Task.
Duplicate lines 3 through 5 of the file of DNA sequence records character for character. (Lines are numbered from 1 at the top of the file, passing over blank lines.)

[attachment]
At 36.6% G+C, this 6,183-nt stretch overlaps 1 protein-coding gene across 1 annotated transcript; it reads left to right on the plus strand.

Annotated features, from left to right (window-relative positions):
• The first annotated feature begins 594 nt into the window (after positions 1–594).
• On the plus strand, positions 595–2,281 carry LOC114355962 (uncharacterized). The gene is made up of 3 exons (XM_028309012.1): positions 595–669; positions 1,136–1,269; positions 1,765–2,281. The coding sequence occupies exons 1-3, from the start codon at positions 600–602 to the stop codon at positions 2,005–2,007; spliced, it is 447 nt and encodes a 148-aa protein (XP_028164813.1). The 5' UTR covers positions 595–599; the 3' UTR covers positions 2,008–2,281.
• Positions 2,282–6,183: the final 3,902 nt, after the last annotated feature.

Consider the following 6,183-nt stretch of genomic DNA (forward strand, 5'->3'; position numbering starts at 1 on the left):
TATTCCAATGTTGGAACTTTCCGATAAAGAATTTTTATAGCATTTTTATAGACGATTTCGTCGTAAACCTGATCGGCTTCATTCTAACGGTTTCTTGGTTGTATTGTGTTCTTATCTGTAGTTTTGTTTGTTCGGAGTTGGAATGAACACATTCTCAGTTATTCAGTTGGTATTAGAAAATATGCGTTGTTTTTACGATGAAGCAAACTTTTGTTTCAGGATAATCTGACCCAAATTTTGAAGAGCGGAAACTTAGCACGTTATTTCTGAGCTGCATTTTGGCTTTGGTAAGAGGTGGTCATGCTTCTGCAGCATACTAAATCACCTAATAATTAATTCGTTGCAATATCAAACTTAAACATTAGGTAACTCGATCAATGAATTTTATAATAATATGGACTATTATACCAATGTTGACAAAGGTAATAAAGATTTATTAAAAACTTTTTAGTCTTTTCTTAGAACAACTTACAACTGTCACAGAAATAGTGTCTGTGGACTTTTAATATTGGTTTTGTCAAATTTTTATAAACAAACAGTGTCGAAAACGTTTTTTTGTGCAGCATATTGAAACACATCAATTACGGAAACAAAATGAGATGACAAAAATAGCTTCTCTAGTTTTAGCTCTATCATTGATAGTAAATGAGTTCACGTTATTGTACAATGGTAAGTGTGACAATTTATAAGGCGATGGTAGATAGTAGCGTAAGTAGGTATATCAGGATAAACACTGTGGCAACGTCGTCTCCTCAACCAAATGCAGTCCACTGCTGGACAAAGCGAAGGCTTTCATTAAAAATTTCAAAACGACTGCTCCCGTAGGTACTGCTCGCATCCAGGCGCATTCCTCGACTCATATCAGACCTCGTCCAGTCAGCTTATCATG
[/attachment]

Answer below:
• The first annotated feature begins 594 nt into the window (after positions 1–594).
• On the plus strand, positions 595–2,281 carry LOC114355962 (uncharacterized). The gene is made up of 3 exons (XM_028309012.1): positions 595–669; positions 1,136–1,269; positions 1,765–2,281. The coding sequence occupies exons 1-3, from the start codon at positions 600–602 to the stop codon at positions 2,005–2,007; spliced, it is 447 nt and encodes a 148-aa protein (XP_028164813.1). The 5' UTR covers positions 595–599; the 3' UTR covers positions 2,008–2,281.
• Positions 2,282–6,183: the final 3,902 nt, after the last annotated feature.